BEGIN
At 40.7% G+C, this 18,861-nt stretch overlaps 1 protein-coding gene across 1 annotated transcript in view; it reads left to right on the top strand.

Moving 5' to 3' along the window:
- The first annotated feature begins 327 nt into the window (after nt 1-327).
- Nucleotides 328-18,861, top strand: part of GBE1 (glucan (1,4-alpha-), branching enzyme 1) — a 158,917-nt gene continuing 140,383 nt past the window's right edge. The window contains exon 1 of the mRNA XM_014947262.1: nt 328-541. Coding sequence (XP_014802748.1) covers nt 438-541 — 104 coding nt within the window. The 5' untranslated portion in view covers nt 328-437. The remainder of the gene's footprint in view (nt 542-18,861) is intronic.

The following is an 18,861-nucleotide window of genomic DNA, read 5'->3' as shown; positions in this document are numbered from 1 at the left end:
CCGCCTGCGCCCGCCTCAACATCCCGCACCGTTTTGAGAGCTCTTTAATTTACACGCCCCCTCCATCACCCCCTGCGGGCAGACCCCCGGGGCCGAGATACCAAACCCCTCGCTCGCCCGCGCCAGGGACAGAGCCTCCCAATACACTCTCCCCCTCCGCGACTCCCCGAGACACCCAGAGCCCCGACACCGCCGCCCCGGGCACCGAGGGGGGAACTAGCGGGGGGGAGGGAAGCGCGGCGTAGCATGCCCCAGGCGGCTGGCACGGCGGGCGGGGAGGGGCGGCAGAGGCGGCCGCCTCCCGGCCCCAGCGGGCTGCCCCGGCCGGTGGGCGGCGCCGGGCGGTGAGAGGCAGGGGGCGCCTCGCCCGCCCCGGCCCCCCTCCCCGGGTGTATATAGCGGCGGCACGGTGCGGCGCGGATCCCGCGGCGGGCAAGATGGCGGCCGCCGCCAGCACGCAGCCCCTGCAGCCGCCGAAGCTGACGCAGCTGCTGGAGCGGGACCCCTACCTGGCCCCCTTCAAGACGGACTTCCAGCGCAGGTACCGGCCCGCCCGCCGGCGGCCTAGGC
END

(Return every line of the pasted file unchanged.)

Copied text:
At 40.7% G+C, this 18,861-nt stretch overlaps 1 protein-coding gene across 1 annotated transcript in view; it reads left to right on the top strand.

Moving 5' to 3' along the window:
- The first annotated feature begins 327 nt into the window (after nt 1-327).
- Nucleotides 328-18,861, top strand: part of GBE1 (glucan (1,4-alpha-), branching enzyme 1) — a 158,917-nt gene continuing 140,383 nt past the window's right edge. The window contains exon 1 of the mRNA XM_014947262.1: nt 328-541. Coding sequence (XP_014802748.1) covers nt 438-541 — 104 coding nt within the window. The 5' untranslated portion in view covers nt 328-437. The remainder of the gene's footprint in view (nt 542-18,861) is intronic.

The following is an 18,861-nucleotide window of genomic DNA, read 5'->3' as shown; positions in this document are numbered from 1 at the left end:
CCGCCTGCGCCCGCCTCAACATCCCGCACCGTTTTGAGAGCTCTTTAATTTACACGCCCCCTCCATCACCCCCTGCGGGCAGACCCCCGGGGCCGAGATACCAAACCCCTCGCTCGCCCGCGCCAGGGACAGAGCCTCCCAATACACTCTCCCCCTCCGCGACTCCCCGAGACACCCAGAGCCCCGACACCGCCGCCCCGGGCACCGAGGGGGGAACTAGCGGGGGGGAGGGAAGCGCGGCGTAGCATGCCCCAGGCGGCTGGCACGGCGGGCGGGGAGGGGCGGCAGAGGCGGCCGCCTCCCGGCCCCAGCGGGCTGCCCCGGCCGGTGGGCGGCGCCGGGCGGTGAGAGGCAGGGGGCGCCTCGCCCGCCCCGGCCCCCCTCCCCGGGTGTATATAGCGGCGGCACGGTGCGGCGCGGATCCCGCGGCGGGCAAGATGGCGGCCGCCGCCAGCACGCAGCCCCTGCAGCCGCCGAAGCTGACGCAGCTGCTGGAGCGGGACCCCTACCTGGCCCCCTTCAAGACGGACTTCCAGCGCAGGTACCGGCCCGCCCGCCGGCGGCCTAGGC